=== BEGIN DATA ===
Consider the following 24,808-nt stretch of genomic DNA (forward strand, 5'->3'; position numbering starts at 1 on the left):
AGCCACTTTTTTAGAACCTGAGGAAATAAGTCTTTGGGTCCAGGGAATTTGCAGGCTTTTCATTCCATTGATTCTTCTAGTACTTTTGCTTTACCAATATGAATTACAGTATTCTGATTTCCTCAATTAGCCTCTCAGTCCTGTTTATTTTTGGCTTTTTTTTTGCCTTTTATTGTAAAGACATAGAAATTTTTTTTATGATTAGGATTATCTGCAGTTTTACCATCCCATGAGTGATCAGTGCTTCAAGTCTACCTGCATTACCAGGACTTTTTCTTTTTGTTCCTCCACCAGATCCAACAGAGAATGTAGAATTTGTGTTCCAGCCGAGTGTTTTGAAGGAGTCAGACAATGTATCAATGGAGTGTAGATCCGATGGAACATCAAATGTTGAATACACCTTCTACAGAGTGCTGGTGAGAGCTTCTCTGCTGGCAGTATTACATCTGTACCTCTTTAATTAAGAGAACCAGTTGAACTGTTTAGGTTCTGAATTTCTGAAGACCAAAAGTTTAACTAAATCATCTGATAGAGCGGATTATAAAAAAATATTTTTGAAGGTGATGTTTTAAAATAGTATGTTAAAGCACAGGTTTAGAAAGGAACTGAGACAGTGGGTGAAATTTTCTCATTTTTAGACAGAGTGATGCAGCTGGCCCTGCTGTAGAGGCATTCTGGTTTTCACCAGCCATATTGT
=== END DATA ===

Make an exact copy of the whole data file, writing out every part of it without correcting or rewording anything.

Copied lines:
Consider the following 24,808-nt stretch of genomic DNA (forward strand, 5'->3'; position numbering starts at 1 on the left):
AGCCACTTTTTTAGAACCTGAGGAAATAAGTCTTTGGGTCCAGGGAATTTGCAGGCTTTTCATTCCATTGATTCTTCTAGTACTTTTGCTTTACCAATATGAATTACAGTATTCTGATTTCCTCAATTAGCCTCTCAGTCCTGTTTATTTTTGGCTTTTTTTTTGCCTTTTATTGTAAAGACATAGAAATTTTTTTTATGATTAGGATTATCTGCAGTTTTACCATCCCATGAGTGATCAGTGCTTCAAGTCTACCTGCATTACCAGGACTTTTTCTTTTTGTTCCTCCACCAGATCCAACAGAGAATGTAGAATTTGTGTTCCAGCCGAGTGTTTTGAAGGAGTCAGACAATGTATCAATGGAGTGTAGATCCGATGGAACATCAAATGTTGAATACACCTTCTACAGAGTGCTGGTGAGAGCTTCTCTGCTGGCAGTATTACATCTGTACCTCTTTAATTAAGAGAACCAGTTGAACTGTTTAGGTTCTGAATTTCTGAAGACCAAAAGTTTAACTAAATCATCTGATAGAGCGGATTATAAAAAAATATTTTTGAAGGTGATGTTTTAAAATAGTATGTTAAAGCACAGGTTTAGAAAGGAACTGAGACAGTGGGTGAAATTTTCTCATTTTTAGACAGAGTGATGCAGCTGGCCCTGCTGTAGAGGCATTCTGGTTTTCACCAGCCATATTGT